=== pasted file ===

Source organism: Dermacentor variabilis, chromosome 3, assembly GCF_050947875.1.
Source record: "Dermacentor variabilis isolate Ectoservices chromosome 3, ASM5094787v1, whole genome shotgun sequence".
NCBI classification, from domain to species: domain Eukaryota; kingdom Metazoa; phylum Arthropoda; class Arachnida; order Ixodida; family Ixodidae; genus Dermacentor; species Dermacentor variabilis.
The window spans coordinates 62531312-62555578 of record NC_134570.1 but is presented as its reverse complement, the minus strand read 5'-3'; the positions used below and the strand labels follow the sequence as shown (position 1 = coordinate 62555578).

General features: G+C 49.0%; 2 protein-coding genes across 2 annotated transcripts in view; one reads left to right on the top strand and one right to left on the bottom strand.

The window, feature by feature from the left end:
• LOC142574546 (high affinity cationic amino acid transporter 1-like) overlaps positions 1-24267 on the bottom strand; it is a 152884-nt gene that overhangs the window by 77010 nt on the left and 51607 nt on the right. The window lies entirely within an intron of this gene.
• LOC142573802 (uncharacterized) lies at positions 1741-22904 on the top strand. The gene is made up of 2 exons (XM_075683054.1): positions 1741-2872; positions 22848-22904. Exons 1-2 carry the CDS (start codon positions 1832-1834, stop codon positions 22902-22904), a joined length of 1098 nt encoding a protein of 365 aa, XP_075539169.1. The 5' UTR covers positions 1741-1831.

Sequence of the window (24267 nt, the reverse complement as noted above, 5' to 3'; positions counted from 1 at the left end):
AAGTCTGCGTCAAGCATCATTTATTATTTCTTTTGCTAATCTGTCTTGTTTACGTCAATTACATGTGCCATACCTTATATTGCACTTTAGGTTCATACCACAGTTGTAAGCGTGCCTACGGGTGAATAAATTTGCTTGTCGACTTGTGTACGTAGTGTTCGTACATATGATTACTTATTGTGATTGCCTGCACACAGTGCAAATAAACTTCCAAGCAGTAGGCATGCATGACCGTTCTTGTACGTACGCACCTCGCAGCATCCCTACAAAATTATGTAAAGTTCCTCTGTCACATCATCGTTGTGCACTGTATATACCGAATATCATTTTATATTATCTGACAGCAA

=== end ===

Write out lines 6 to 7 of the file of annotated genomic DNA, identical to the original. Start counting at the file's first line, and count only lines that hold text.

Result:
The window, feature by feature from the left end:
• LOC142574546 (high affinity cationic amino acid transporter 1-like) overlaps positions 1-24267 on the bottom strand; it is a 152884-nt gene that overhangs the window by 77010 nt on the left and 51607 nt on the right. The window lies entirely within an intron of this gene.